Theatre of Dreams

gidig05pic1.jpg A short stout man stood surveying his fields, a satisfied look on his face. His tobacco crop was marvellous, the best he had produced in all his farming years. And the maize was also looking good, with most plants having two cobs. These green fields reminded him of his childhood days, when the communal land in his native Zvimba had been strong and fertile and could still produce good yields. Now it was sucked of nutrients and bleached sandy white.

But that life was in the past.

As one of the people resettled by the government on Cockington Estates, Josefa Muroti had become the proud part-owner of a proper farm. The Grump family had been evicted to make way for the new farmers. Muroti had wanted the farmhouse but he had been beaten to it by an army colonel from Gokwe and had to make do with the foreman’s house in the workers’ compound. The estate’s 500 hectares of arable land had been divided into five equal parts, with a communal grazing area. Of the five new farmers, Muroti was the only one from the neighbouring Zvimba; the others were all senior government or army officials.

In Zvimba village, which lay in sight on the other side of the river, they now called him ‘Chapepa’, which was the Shona name by which the elder Mr Grump had been known to his workers. Nobody knew how this name had started but it had stuck. Muroti smiled as he looked at his bumper crop and murmured, ‘I am Chapepa indeed.’ He turned to look at the cattle grazing in the paddock fields. Fifty-five was a big improvement on the eight he had had in Zvimba. The udders of his ten dairy cows almost reached the ground, they were so full of milk.

If only his father was still alive to see him now! Not only was he a successful farmer, he also had a stake in the wine business, even though the largest share had gone to Colonel Mugoba. But when they took over the farm, the grapes had been ready for picking and so they had walked straight into money – American dollars, which they had invested in equipment. And now the vineyard was bringing in millions from Smirnoff, the largest wine and spirits manufacturers in Zimbabwe.

In the distance, Muroti could see his irrigation sprinklers working, watering the crop that had been planted late, marginally missing the rainy season. gidig05pic3.jpg He was going to make real money on the tobacco. He had already sent one hundred bales of the first crop to auction and there was still enough in the fields to make up another two or three hundred bales. And then there was the paprika and the maize. He smiled again. Things could not be better.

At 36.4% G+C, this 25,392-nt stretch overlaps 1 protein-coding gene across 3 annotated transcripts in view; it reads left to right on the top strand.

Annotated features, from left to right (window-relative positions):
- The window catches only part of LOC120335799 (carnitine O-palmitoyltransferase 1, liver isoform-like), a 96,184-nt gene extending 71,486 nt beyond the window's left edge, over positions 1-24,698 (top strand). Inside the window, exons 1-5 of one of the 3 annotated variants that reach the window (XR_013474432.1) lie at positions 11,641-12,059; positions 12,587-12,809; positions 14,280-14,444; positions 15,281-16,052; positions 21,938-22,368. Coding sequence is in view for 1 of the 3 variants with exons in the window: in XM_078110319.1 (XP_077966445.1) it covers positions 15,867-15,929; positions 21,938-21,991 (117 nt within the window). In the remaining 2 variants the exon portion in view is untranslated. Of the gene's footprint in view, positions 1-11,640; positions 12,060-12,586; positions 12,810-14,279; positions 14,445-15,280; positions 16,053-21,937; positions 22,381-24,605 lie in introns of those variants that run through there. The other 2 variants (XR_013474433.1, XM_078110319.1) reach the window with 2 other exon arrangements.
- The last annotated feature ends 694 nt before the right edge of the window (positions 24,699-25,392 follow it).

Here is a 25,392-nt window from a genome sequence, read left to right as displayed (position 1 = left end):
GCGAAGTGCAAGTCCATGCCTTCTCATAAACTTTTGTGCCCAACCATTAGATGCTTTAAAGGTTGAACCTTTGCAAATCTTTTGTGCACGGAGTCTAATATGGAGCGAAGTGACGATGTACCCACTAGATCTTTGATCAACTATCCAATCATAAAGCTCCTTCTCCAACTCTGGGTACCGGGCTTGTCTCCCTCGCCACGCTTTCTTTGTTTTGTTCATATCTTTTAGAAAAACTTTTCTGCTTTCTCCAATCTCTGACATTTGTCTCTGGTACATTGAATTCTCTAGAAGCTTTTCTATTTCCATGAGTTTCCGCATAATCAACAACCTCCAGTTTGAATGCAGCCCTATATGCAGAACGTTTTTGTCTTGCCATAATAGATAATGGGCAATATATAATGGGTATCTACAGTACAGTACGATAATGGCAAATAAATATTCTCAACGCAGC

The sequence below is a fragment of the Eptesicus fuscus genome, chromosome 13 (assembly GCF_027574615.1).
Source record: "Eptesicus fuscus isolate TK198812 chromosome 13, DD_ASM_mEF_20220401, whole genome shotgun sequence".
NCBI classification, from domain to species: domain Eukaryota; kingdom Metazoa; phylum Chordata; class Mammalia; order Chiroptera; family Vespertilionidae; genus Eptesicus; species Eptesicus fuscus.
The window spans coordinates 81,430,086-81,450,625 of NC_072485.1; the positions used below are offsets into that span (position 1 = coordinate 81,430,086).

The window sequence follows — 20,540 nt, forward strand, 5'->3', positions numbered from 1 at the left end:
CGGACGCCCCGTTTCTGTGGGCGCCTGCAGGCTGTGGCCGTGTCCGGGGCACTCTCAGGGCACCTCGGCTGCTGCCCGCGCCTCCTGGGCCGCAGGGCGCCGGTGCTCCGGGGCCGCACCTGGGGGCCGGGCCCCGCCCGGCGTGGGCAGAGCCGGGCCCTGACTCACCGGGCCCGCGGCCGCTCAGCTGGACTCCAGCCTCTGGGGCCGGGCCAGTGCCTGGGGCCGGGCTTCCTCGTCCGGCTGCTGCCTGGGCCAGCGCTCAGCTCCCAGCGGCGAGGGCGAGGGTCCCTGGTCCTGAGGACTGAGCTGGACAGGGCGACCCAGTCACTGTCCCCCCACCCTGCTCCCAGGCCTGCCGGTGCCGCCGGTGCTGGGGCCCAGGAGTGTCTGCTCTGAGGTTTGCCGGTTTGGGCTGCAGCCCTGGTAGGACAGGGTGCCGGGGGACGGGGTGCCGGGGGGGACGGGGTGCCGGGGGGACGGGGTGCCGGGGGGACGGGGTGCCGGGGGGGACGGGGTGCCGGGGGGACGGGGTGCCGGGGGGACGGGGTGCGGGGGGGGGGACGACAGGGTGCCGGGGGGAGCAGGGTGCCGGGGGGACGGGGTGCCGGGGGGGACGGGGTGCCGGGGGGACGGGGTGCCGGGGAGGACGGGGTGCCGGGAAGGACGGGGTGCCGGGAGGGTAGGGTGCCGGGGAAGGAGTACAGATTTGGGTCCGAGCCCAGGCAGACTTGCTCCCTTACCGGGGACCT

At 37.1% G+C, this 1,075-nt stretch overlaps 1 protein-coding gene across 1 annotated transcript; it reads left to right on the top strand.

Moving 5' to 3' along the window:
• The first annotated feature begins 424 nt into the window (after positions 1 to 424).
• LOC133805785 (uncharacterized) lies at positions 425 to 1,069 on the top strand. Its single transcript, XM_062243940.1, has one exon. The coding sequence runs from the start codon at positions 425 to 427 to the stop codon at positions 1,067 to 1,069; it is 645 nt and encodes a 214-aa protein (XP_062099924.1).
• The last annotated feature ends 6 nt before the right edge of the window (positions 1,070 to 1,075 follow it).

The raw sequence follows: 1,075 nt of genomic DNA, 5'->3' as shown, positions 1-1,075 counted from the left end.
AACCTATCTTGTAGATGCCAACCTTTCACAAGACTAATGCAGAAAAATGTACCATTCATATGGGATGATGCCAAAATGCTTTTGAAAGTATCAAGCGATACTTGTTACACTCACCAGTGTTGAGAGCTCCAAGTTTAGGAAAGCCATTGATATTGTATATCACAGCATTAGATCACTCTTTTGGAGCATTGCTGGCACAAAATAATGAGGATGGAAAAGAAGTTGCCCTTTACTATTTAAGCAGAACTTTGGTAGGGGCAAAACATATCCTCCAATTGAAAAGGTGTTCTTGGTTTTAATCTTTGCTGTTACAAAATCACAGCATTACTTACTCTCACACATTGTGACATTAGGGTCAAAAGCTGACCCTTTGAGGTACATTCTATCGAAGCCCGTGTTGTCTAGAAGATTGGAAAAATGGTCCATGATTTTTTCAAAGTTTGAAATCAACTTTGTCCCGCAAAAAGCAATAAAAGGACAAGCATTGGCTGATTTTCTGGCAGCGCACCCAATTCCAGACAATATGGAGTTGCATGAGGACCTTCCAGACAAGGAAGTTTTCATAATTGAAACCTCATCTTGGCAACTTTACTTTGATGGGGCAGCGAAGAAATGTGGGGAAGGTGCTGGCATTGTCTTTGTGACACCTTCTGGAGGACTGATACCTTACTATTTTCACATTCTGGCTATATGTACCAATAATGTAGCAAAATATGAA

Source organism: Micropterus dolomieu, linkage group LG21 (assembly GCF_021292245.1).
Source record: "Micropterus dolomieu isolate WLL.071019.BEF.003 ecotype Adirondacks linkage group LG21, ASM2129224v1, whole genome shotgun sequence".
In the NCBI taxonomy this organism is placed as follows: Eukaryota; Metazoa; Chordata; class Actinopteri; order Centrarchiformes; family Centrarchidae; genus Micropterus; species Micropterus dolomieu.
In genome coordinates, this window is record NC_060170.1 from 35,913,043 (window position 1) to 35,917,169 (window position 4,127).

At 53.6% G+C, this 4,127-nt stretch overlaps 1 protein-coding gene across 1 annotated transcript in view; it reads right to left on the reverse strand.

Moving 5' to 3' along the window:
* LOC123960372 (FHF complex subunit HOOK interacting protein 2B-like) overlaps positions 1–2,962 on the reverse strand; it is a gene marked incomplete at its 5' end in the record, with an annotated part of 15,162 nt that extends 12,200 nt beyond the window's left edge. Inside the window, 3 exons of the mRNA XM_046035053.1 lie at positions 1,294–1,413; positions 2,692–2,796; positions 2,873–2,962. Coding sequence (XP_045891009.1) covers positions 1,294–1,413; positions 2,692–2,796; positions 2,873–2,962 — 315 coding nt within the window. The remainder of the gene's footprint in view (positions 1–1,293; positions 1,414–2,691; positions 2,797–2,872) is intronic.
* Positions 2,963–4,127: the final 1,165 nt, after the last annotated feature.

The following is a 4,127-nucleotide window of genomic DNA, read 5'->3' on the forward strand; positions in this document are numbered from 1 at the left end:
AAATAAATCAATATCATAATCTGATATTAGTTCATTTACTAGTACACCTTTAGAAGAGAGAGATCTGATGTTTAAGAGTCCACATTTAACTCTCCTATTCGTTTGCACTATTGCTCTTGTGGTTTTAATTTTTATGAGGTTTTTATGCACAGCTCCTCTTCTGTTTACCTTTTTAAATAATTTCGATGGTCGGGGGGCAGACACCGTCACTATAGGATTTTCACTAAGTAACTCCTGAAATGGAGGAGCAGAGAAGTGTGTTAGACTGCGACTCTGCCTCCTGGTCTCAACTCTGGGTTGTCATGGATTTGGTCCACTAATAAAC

Muroti turned and walked towards Manyame river, the natural border between the Zvimba communal lands and his farm. The side where he stood was typical Savannah forest. He could not see more than a few metres in front of him and the paths were all overgrown. Across the river, the land resembled a desert, stretching to the horizon. On the opposite bank, a network of well-beaten footpaths crisscrossed each other, leading to the river. These were used by the poachers who fished using homemade nets – practically the only enterprise open to young people since the land had ceased to produce, except for those who could afford to feed it with lots of compound fertiliser. Muroti could hear the voices of the fishermen setting up their nets for the night upstream.

He realised how lucky he had been to get the farm. He did not have to scrounge for a living like these people. He was glad that the President was giving the land back to people like him. It was the right thing to do.

Muroti knelt down to wash his face in the clear river, enjoying the cool water on his hands and face. As he stood up, he heard cowbells and the whistles of herd boys driving their beasts back to the village. Their shouts seemed to bounce off the surface of the Manyame, making echoes in his ears.


His dream had played tricks on him.

His eyes opened to the red glow of the setting sun and he flinched at its intensity. In the distance, he could see his grandson Taona leading the animals past what used to be the vineyard. No vines grew there anymore.